It started some time ago, but ever since I was first introduced to the Collars and Cuffs universe and all the men who inhabit it, I’ve been hooked. In fact it’s been more than that. Every single book has seen me fall in love with the main characters in it while the feelings I already had for the men I had met in previous titles grew stronger and deeper.
Dom of Ages is no exception to that rule. I fell as hard and as deeply for Eli and Jarod as I’ve done for all the others. These two men took me for an emotional ride from the first chapter until the very last word. It would have been impossible not to feel Jarod’s pain and despair. Getting older isn’t easy for anyone, but how much harder must it be when you’re part of a culture where youth and beauty appear to set the standard. Especially if you find yourself starting from scratch after a dramatic loss has ended a twenty-four year relationship that was your whole world.
Eli is a far more straightforward or maybe I should say less complex character than Jarod. And that is perfect. Jarod needs that calm in his life; a rock, strong enough to support him and stable enough to ground him when his fears and insecurities threaten to overtake him. And before you think all these qualities might make Eli a boring character, let me reassure you; he is a delight to read about and the most charmingly flawed character I have encountered in a book in a very long time.
When the story starts Jerod is a recluse, convinced his life ended when his Master died and sure he is just too old to ever serve another. What is heartbreaking is that the thought of friendships doesn’t even cross his mind. His journey until he reaches the point where he realises he is valued and loved, not just by Eli but also by the others he meets at Collars and Cuffs, was a pure joy to read.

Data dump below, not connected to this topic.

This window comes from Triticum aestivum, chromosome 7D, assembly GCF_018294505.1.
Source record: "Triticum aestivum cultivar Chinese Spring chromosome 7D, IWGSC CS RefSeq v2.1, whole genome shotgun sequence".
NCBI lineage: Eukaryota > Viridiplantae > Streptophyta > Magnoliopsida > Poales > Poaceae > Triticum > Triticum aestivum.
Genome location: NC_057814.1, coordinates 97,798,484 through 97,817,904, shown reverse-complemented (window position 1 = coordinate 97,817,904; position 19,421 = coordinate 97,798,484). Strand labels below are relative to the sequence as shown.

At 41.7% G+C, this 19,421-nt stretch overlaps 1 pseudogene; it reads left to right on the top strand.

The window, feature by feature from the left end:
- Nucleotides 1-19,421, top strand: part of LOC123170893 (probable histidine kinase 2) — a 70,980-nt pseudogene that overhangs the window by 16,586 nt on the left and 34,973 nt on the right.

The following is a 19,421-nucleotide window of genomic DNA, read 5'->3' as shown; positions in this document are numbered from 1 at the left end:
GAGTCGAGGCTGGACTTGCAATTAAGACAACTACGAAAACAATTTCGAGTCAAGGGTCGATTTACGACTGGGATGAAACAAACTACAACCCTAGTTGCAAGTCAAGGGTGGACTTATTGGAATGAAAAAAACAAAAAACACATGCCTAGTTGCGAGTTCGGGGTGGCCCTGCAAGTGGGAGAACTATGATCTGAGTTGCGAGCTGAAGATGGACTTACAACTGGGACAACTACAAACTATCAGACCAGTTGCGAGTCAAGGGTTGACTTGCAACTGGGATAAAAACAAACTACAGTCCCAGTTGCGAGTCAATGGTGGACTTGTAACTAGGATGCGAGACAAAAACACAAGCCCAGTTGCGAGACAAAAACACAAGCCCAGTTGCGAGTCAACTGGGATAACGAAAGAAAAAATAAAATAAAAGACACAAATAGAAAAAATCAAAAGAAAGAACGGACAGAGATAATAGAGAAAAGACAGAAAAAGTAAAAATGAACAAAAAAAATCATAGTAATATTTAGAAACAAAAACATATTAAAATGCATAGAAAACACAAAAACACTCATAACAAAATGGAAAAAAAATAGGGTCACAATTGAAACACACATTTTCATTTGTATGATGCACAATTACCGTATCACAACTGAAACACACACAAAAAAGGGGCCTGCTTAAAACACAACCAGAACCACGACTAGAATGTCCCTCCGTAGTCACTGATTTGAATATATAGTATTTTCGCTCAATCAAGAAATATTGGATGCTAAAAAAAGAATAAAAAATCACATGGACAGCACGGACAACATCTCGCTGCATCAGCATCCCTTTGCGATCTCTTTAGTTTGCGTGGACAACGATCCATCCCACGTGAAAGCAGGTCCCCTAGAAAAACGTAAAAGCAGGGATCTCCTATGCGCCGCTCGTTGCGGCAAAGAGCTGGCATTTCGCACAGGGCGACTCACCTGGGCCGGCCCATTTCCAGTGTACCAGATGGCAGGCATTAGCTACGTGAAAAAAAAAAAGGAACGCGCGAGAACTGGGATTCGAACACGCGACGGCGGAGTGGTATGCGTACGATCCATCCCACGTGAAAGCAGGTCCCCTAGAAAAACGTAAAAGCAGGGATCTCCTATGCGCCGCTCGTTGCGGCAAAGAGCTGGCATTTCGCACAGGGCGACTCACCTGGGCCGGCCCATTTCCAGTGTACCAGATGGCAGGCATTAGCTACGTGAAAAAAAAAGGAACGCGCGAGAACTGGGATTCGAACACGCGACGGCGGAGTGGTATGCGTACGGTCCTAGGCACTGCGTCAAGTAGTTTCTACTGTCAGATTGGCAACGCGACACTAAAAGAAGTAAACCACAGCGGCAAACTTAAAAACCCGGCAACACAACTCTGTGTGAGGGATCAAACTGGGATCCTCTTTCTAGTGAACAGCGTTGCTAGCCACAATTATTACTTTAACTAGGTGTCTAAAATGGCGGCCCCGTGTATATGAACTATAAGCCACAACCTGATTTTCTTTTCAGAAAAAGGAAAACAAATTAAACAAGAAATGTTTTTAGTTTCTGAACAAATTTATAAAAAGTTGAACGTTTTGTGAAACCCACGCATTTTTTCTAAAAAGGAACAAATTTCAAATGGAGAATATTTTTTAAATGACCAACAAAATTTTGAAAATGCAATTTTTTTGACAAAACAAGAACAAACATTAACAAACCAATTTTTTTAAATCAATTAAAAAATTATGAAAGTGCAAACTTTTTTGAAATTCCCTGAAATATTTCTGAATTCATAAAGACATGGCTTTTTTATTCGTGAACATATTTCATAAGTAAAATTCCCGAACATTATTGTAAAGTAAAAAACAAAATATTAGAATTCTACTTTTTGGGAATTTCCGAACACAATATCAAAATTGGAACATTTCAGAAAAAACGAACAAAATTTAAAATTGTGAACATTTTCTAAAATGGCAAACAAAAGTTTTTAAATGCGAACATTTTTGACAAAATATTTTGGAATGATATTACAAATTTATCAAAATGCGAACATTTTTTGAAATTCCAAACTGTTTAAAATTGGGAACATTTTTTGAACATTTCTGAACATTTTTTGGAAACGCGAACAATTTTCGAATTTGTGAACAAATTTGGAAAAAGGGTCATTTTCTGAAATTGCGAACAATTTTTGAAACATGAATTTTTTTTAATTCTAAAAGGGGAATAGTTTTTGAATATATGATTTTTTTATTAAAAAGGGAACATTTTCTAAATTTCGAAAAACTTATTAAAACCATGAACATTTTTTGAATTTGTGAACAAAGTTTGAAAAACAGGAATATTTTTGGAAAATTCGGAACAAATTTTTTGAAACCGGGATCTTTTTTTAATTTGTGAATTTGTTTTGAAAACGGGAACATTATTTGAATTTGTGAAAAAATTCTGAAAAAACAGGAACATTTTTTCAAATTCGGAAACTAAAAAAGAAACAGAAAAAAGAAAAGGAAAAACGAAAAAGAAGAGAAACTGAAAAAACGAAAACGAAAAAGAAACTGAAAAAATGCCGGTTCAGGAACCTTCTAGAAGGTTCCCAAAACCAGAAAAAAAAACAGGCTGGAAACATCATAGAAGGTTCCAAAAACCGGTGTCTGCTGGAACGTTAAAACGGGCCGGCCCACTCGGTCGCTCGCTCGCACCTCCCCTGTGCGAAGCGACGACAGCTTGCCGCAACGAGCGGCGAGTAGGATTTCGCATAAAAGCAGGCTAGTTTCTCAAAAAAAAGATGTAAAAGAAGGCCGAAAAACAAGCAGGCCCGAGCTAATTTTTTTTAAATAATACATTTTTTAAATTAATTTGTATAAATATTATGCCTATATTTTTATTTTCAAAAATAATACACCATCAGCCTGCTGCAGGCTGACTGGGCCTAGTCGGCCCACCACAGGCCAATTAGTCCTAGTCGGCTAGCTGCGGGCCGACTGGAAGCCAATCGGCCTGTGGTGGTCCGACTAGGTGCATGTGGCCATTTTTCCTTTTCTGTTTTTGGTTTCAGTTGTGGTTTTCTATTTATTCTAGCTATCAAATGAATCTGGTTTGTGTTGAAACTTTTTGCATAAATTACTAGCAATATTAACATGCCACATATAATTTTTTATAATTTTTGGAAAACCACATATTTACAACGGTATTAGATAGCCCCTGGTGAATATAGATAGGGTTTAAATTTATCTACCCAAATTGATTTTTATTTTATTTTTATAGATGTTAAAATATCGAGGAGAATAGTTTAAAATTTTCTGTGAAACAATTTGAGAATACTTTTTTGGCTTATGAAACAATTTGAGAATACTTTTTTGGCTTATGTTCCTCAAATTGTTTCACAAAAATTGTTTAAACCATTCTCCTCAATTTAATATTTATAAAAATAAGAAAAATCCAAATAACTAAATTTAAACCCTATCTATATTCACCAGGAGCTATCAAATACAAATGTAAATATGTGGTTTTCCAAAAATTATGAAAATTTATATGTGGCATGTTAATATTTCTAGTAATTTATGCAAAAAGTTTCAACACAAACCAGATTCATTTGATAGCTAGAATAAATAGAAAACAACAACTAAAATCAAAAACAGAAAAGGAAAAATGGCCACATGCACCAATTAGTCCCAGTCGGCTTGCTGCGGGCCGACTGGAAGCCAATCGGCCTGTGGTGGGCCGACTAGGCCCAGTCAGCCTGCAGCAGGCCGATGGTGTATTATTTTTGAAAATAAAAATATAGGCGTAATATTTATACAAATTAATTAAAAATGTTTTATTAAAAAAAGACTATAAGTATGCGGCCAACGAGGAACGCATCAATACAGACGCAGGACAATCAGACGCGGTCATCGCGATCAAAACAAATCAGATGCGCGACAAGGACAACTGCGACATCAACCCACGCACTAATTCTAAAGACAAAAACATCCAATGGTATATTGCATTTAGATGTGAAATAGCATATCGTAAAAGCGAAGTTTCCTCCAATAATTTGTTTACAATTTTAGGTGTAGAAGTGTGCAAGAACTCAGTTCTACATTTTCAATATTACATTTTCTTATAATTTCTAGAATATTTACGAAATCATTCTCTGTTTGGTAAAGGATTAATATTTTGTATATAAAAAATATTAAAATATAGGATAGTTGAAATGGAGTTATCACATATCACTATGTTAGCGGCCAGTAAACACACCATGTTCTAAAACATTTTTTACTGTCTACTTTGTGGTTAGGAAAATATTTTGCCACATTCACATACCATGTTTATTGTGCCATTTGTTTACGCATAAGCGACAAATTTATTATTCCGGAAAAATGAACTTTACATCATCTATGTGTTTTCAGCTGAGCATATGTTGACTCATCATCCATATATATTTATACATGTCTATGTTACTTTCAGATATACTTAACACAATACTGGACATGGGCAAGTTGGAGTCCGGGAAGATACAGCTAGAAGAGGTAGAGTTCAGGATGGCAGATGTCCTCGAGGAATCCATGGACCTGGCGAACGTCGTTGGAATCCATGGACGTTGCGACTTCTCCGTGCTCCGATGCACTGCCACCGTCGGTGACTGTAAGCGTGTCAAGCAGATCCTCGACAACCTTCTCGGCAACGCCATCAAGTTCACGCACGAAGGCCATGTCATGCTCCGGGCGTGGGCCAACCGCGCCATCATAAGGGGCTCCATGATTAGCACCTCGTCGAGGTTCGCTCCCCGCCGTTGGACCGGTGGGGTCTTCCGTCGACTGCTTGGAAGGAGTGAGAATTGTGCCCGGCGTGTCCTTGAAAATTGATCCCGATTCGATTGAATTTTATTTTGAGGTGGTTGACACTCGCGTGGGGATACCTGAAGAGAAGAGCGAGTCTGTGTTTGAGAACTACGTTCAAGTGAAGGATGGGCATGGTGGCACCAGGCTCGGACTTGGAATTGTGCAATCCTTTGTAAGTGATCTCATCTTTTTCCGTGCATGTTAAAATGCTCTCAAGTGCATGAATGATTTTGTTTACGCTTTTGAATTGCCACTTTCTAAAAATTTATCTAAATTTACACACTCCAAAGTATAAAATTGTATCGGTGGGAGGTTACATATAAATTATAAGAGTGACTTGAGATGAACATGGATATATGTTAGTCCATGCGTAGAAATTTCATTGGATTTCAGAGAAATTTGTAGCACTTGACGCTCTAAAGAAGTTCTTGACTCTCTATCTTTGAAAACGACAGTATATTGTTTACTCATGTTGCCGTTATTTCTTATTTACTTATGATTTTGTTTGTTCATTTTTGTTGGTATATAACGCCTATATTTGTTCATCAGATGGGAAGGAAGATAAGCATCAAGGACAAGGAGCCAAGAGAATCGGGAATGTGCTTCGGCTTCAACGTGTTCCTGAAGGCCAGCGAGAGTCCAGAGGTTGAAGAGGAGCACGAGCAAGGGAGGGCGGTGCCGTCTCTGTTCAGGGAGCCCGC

What I love about this series is that not only does each book focus on a different aspect of BDSM they also deal with more general issues. In this case we’re looking at grief, a twenty year age difference and the frailties with resulting from getting older. And while BDSM may only be a theoretical indulgence for some readers, the other issues are ones we’re all familiar with in one way or another, making it very easy to get wrapped up in the stories and attached to the characters.
It goes without saying that this book, like its predecessors was smoothly written, a captivating read and incredibly hot. Jerod and Eli smoulder together regardless of whether they engage in a ‘simple’—if there is such a thing—kiss or a full blown scene. And those scenes, as always, are vivid and imaginative. Did I mention ‘hot’?
Most of the time I’m not a very emotional reader; I get chocked up at times, but I rarely cry. There was one scene in Dom of Ages during which I had to stop reading because I couldn’t see the words any more for the tears. And strange as it may sound, that wasn’t a scene centred around Jarod and Eli—although they have plenty of very touching scenes too. I’m not going to mention anything else about it except to say that this one scene lifted the book from very good to amazing. I’m convinced all Collars and Cuffs fans are going to be elated after they’ve read this book. And while I’m sad to think that the next one will be the last in the series, I also can’t wait to read it. I’ve got a feeling we’ve just been prepared for a glorious finale.